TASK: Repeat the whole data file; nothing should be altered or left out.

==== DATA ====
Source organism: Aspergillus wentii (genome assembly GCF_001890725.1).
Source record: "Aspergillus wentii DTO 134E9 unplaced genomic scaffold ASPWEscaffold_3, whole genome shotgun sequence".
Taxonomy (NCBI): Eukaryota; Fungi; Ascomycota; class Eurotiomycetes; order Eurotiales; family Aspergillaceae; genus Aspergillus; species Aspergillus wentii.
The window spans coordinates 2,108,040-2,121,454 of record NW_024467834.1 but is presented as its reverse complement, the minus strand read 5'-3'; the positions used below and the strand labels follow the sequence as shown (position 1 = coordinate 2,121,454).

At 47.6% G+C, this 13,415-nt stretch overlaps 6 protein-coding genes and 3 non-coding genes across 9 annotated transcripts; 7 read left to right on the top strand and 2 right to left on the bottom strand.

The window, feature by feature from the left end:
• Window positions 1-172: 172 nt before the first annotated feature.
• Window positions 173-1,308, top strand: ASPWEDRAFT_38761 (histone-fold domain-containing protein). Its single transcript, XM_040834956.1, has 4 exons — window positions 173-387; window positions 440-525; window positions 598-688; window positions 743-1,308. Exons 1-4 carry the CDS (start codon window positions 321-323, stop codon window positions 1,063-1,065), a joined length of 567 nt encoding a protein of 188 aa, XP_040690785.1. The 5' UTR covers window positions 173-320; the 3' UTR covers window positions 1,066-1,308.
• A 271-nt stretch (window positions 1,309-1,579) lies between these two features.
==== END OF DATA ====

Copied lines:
Source organism: Aspergillus wentii (genome assembly GCF_001890725.1).
Source record: "Aspergillus wentii DTO 134E9 unplaced genomic scaffold ASPWEscaffold_3, whole genome shotgun sequence".
Taxonomy (NCBI): Eukaryota; Fungi; Ascomycota; class Eurotiomycetes; order Eurotiales; family Aspergillaceae; genus Aspergillus; species Aspergillus wentii.
The window spans coordinates 2,108,040-2,121,454 of record NW_024467834.1 but is presented as its reverse complement, the minus strand read 5'-3'; the positions used below and the strand labels follow the sequence as shown (position 1 = coordinate 2,121,454).

At 47.6% G+C, this 13,415-nt stretch overlaps 6 protein-coding genes and 3 non-coding genes across 9 annotated transcripts; 7 read left to right on the top strand and 2 right to left on the bottom strand.

The window, feature by feature from the left end:
• Window positions 1-172: 172 nt before the first annotated feature.
• Window positions 173-1,308, top strand: ASPWEDRAFT_38761 (histone-fold domain-containing protein). Its single transcript, XM_040834956.1, has 4 exons — window positions 173-387; window positions 440-525; window positions 598-688; window positions 743-1,308. Exons 1-4 carry the CDS (start codon window positions 321-323, stop codon window positions 1,063-1,065), a joined length of 567 nt encoding a protein of 188 aa, XP_040690785.1. The 5' UTR covers window positions 173-320; the 3' UTR covers window positions 1,066-1,308.
• A 271-nt stretch (window positions 1,309-1,579) lies between these two features.